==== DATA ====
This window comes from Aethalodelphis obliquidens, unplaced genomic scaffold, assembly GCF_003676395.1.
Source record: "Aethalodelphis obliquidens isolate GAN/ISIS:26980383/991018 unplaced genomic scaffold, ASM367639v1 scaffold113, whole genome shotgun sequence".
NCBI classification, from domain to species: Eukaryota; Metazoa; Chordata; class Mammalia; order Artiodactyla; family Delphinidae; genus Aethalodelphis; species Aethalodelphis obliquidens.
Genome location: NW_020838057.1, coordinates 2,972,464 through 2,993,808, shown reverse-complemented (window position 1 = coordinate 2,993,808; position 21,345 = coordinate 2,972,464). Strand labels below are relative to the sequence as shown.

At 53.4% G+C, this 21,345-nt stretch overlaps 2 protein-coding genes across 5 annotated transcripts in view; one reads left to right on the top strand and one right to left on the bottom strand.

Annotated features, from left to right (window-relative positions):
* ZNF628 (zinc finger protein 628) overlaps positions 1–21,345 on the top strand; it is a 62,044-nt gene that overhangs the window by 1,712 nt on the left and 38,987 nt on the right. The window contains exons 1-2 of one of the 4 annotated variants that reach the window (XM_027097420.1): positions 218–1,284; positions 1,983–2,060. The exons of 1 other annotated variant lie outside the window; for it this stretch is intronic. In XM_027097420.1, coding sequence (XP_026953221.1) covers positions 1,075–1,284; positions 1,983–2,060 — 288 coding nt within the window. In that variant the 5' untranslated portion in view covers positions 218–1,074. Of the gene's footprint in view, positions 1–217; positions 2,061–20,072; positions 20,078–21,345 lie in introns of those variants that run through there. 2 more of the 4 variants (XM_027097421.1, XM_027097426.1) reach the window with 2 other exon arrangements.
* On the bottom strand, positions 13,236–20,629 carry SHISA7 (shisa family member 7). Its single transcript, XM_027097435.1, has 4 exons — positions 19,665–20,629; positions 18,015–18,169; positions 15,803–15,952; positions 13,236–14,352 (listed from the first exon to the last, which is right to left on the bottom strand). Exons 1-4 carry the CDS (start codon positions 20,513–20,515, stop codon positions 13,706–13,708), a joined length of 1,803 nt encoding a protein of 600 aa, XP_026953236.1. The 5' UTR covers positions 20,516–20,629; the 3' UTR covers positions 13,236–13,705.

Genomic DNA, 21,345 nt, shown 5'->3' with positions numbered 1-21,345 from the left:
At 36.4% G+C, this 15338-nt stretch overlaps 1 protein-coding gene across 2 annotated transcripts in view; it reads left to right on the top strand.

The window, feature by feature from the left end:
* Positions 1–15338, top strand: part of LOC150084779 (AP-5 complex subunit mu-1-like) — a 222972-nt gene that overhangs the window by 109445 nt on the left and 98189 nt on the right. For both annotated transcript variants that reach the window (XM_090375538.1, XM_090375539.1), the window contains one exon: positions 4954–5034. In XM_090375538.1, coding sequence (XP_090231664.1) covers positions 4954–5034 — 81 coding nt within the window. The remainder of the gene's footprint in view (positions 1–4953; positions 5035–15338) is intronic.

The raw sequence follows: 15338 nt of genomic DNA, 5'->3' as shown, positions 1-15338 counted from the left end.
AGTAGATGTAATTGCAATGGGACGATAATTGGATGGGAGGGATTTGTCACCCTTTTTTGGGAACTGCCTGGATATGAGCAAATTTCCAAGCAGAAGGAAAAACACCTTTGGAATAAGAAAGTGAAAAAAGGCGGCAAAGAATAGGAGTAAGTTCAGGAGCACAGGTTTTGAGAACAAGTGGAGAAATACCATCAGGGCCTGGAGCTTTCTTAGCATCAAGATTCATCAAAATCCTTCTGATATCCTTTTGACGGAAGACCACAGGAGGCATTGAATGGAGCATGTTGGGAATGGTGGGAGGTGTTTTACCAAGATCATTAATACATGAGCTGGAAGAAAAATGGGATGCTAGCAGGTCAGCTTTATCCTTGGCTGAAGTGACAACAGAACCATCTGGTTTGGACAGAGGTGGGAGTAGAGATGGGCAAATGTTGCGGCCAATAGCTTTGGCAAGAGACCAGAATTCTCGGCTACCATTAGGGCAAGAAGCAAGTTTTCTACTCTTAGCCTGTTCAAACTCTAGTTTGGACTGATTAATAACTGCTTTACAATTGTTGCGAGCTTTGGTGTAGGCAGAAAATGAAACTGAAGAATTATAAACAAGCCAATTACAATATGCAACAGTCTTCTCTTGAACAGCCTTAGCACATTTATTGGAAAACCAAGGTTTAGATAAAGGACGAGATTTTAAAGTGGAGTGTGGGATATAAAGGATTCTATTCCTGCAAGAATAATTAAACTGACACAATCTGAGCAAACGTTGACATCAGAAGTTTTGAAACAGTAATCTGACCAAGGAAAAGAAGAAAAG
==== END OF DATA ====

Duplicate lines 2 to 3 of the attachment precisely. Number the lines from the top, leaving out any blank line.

Source record: "Aethalodelphis obliquidens isolate GAN/ISIS:26980383/991018 unplaced genomic scaffold, ASM367639v1 scaffold113, whole genome shotgun sequence".
NCBI classification, from domain to species: Eukaryota; Metazoa; Chordata; class Mammalia; order Artiodactyla; family Delphinidae; genus Aethalodelphis; species Aethalodelphis obliquidens.